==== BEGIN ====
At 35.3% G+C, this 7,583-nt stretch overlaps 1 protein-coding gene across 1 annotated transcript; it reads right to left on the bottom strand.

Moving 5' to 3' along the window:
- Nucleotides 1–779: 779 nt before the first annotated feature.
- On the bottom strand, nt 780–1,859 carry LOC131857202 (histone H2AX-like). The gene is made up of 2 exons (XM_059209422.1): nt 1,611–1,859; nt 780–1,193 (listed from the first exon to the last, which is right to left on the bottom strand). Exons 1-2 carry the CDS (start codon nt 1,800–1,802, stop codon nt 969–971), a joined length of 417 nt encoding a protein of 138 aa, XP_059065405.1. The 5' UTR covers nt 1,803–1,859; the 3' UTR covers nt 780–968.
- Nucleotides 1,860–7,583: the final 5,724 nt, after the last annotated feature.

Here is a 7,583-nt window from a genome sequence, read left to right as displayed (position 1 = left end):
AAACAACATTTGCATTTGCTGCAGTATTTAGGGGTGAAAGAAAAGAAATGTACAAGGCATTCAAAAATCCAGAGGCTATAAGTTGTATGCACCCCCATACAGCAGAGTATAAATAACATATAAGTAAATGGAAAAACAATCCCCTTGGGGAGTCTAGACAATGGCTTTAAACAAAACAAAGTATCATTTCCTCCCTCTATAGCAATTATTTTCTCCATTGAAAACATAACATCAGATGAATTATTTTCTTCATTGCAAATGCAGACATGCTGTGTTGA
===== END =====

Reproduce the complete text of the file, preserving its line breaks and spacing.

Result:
At 35.3% G+C, this 7,583-nt stretch overlaps 1 protein-coding gene across 1 annotated transcript; it reads right to left on the bottom strand.

Moving 5' to 3' along the window:
- Nucleotides 1–779: 779 nt before the first annotated feature.
- On the bottom strand, nt 780–1,859 carry LOC131857202 (histone H2AX-like). The gene is made up of 2 exons (XM_059209422.1): nt 1,611–1,859; nt 780–1,193 (listed from the first exon to the last, which is right to left on the bottom strand). Exons 1-2 carry the CDS (start codon nt 1,800–1,802, stop codon nt 969–971), a joined length of 417 nt encoding a protein of 138 aa, XP_059065405.1. The 5' UTR covers nt 1,803–1,859; the 3' UTR covers nt 780–968.
- Nucleotides 1,860–7,583: the final 5,724 nt, after the last annotated feature.

Here is a 7,583-nt window from a genome sequence, read left to right as displayed (position 1 = left end):
AAACAACATTTGCATTTGCTGCAGTATTTAGGGGTGAAAGAAAAGAAATGTACAAGGCATTCAAAAATCCAGAGGCTATAAGTTGTATGCACCCCCATACAGCAGAGTATAAATAACATATAAGTAAATGGAAAAACAATCCCCTTGGGGAGTCTAGACAATGGCTTTAAACAAAACAAAGTATCATTTCCTCCCTCTATAGCAATTATTTTCTCCATTGAAAACATAACATCAGATGAATTATTTTCTTCATTGCAAATGCAGACATGCTGTGTTGA